Siloam Springs Officials Say They Cannot Continue Free Services

As many as a quarter of all calls made to the Siloam Springs Fire Department come from northeast Oklahoma. The resulting operating expenses to the city average approximately $500,000 each year.

Now Siloam Springs is turning to Oklahoma elected officials to find a way to recover expenses. December 31, 2008 has been established as the deadline for Oklahoma to establish funding to pay for Fire and Emergency Medical Services from the City of Siloam Springs.

The Siloam Springs Board of Directors approved an ordinance Tuesday that will discontinue service to Oklahoma unless funding is provided by the deadline.

For many years the City of Siloam Springs has provided fire and EMS service to portions of Adair and Delaware Counties in Oklahoma. Siloam Springs leaders say after discussing funding issues many times since 2001 with Oklahoma officials, it’s now time to find a way to get compensated for services rendered.

Siloam Springs spends roughly a quarter of the fire department budget each year to serve the area and receives no reimbursement from the state of Oklahoma or Adair or Delaware County, City Administrator David Cameron said.

Siloam Springs Fire Chief Jimmy Harris said ninety percent of the calls from Oklahoma require EMS service, while ten percent of the calls are fire related. Harris said currently no charges are billed to property owners for fire calls, and that ambulance calls are billed to the patient that receives transportation or assistance.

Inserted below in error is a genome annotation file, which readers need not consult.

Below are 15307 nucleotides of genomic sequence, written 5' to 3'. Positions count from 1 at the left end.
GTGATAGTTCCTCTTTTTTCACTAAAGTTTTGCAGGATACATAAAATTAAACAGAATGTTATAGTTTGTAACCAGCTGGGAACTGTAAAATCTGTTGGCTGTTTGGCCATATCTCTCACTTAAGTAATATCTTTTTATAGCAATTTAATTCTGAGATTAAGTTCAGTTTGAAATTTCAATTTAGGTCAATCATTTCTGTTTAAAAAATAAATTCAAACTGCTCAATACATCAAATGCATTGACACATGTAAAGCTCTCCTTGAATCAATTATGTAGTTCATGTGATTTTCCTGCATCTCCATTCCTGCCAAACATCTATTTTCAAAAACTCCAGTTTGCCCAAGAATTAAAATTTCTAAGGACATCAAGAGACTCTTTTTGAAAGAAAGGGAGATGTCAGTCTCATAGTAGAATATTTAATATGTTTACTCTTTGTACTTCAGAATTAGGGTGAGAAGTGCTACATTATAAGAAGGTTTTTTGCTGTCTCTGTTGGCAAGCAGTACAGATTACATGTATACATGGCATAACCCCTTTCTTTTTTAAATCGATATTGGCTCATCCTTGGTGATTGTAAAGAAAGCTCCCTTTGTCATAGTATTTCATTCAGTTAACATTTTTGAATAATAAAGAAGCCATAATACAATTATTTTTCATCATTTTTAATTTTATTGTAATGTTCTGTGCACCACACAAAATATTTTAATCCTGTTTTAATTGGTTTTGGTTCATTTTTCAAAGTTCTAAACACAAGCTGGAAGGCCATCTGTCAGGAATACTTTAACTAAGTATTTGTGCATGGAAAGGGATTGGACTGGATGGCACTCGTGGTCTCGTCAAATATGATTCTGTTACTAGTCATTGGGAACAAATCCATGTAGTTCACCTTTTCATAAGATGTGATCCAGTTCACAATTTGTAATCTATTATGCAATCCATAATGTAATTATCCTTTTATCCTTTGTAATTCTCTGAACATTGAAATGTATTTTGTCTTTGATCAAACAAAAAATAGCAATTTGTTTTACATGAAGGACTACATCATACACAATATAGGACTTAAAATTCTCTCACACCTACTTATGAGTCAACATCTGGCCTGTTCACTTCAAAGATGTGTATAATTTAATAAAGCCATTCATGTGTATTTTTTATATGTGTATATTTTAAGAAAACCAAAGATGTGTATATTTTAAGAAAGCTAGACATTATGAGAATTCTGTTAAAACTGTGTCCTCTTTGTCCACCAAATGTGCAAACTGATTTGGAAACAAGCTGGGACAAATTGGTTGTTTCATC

An extremely low percentage of the invoices are actually paid, Harris said. What funds they do receive generally come from insurance companies.

Beyond the cost of responding to calls and the low percentage of paid invoices, many other costs are incurred by the city in order to provide fire and EMS services to Oklahoma. Harris said the substantial cost of infrastructure and the ever-increasing operating costs that are involved with day-to-day operations of the fire department are important to consider as well.

The department must also allocate the manpower and resources necessary to provide twenty-four hour-a-day licensed services to Siloam Springs and Oklahoma, and ultimately that is very expensive, Harris said.

Options that could provide funding include an allocation of state or county funds or a millage.

Oklahoma leaders could also choose to form EMS and fire districts that would collect taxes to provide funds that could be used to create their own services or to contract the services from other providers. A bill legislating funding is also under consideration for presentation during the next Oklahoma legislative session in January 2008.

“There has to be a time when Oklahomans realize that they must pay to receive this service from us,” Siloam Springs Mayor M.L.Van Poucke, Jr. said.

Cameron and Van Poucke said they have additional concerns about the legality of using the City’s public funds over state lines.

“There is a legal question regarding us legally subsidizing service to Oklahoma without reimbursement,” Cameron said.

“When it comes down to it, we want to do the right thing. We want it all to be covered. But we are being stuck with paying for it,” Van Poucke said. “We know we need to provide service over the state line, but we need them to pay for it.”

Future meetings to discuss funding plans are scheduled for December and additional meetings will take place in 2008. Siloam Springs leaders are optimistic that Okahoma can present a formal funding plan to the citizens of Adair and Delaware Counties before the deadline.



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